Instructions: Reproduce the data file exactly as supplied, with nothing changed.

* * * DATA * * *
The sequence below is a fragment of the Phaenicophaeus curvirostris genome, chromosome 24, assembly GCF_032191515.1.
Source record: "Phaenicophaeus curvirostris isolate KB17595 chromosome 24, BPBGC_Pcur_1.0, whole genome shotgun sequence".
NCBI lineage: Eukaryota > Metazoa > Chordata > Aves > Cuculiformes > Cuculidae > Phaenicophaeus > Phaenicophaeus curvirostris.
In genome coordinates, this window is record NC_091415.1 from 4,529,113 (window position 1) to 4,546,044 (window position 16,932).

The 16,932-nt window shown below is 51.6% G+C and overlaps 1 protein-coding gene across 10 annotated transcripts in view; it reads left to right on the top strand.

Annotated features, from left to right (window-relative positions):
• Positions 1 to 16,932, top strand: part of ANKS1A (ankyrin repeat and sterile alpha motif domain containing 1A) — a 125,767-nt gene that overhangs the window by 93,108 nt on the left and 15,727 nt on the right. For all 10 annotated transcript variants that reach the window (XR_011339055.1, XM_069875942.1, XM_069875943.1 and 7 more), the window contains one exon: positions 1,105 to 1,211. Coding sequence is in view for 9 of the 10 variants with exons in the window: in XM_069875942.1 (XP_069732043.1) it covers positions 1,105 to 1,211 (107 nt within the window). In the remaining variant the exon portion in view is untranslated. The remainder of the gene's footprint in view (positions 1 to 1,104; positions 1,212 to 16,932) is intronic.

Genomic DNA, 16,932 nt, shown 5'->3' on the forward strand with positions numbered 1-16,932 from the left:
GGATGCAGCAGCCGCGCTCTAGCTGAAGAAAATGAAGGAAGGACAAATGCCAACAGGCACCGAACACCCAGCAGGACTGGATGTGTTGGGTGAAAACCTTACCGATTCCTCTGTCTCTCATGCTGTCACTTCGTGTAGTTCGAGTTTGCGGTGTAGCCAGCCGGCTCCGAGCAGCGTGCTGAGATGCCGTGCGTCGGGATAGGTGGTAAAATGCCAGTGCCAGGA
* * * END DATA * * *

The sequence below is a fragment of the Phaenicophaeus curvirostris genome, chromosome 24, assembly GCF_032191515.1.
Source record: "Phaenicophaeus curvirostris isolate KB17595 chromosome 24, BPBGC_Pcur_1.0, whole genome shotgun sequence".
NCBI lineage: Eukaryota > Metazoa > Chordata > Aves > Cuculiformes > Cuculidae > Phaenicophaeus > Phaenicophaeus curvirostris.
In genome coordinates, this window is record NC_091415.1 from 4,529,113 (window position 1) to 4,546,044 (window position 16,932).

The 16,932-nt window shown below is 51.6% G+C and overlaps 1 protein-coding gene across 10 annotated transcripts in view; it reads left to right on the top strand.

Annotated features, from left to right (window-relative positions):
• Positions 1 to 16,932, top strand: part of ANKS1A (ankyrin repeat and sterile alpha motif domain containing 1A) — a 125,767-nt gene that overhangs the window by 93,108 nt on the left and 15,727 nt on the right. For all 10 annotated transcript variants that reach the window (XR_011339055.1, XM_069875942.1, XM_069875943.1 and 7 more), the window contains one exon: positions 1,105 to 1,211. Coding sequence is in view for 9 of the 10 variants with exons in the window: in XM_069875942.1 (XP_069732043.1) it covers positions 1,105 to 1,211 (107 nt within the window). In the remaining variant the exon portion in view is untranslated. The remainder of the gene's footprint in view (positions 1 to 1,104; positions 1,212 to 16,932) is intronic.

Genomic DNA, 16,932 nt, shown 5'->3' on the forward strand with positions numbered 1-16,932 from the left:
GGATGCAGCAGCCGCGCTCTAGCTGAAGAAAATGAAGGAAGGACAAATGCCAACAGGCACCGAACACCCAGCAGGACTGGATGTGTTGGGTGAAAACCTTACCGATTCCTCTGTCTCTCATGCTGTCACTTCGTGTAGTTCGAGTTTGCGGTGTAGCCAGCCGGCTCCGAGCAGCGTGCTGAGATGCCGTGCGTCGGGATAGGTGGTAAAATGCCAGTGCCAGGA